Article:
Sunday, February 10, 2013

Evolution of a seacape in oil - VI

My latest studio painting brings together all the experiences I've enjoyed, so far, since last August in my pursuit of the perfect seascape. I've blogged the challenge which began with the Genesis of a seascape in oils and later transitioned into the Evolution of a seascape in oil series.

The journey to date has involved taking thousands of photographs and shooting some video footage of the local coastline at various times of day and in differing weather conditions. I've also completed dozens of plein air studies of waves and rocky shores and studied seascapes by other artists, both historical and contemporary.

My primary focus has been to not just recreate a photograph of the sea, but to capture the energy of the local coastline in paint through the use of a strong abstract foundation.

Here are the three stages in my newest work...

Seascape oil painting step 1 by Andy Dolphin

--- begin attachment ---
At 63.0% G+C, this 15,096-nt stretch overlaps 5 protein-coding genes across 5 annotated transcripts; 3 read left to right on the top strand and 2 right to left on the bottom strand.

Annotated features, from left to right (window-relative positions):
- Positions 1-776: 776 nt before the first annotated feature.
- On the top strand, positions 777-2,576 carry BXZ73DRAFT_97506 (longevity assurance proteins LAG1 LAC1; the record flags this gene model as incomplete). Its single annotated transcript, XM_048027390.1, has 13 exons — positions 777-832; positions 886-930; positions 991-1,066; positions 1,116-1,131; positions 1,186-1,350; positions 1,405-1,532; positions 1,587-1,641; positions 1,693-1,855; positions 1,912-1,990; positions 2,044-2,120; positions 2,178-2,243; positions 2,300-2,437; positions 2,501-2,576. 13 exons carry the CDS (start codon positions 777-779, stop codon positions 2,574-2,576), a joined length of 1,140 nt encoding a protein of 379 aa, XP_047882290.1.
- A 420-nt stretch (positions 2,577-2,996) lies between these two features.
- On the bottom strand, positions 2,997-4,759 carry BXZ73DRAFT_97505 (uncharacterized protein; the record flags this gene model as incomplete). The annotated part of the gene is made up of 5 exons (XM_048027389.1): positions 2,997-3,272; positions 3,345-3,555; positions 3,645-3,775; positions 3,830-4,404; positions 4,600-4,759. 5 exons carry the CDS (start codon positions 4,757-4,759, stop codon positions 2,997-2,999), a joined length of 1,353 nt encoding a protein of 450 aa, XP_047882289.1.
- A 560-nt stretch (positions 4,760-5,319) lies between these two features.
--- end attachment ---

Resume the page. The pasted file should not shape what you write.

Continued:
Working from a photographic reference, I used Liquol (an alkyd medium by Art Spectrum) and solvent to reduce the paint and laid in my initial tonal washes. There's some early thought here about warm and cool areas.

Seascape oil painting step 2 by Andy Dolphin

Starting with the sky, the most distant part of the scene, I began adding body paint. In the foreground, I concentrated on the major shadow masses. Highlights will be added later.

Even at this early stage, you might see that I'm employing direction lines. The most obvious lead-in is the dark mass of rock pointing straight to the crashing wave. Highlights will break this mass up a little. I've also incorporated a "Z" shape in the white foam. This path starts at bottom-centre, moves up to the left and then turns right, past the focal point, before heading toward the distant headland where it returns the eye back to the centre of interest.

Seascape oil painting by Andy Dolphin
 (South coastal. 70x37cm oil on board. © Andy Dolphin)

Here's how the painting finished up with highlights and shadow detail added. It captures that moment on a cloudy day when the sun manages to break through and light things up for a moment. There's a storm brewing in the distance sending a barrage of waves to batter a heavy and unmoving rocky coast. This is when the sea is, to me, at its very best.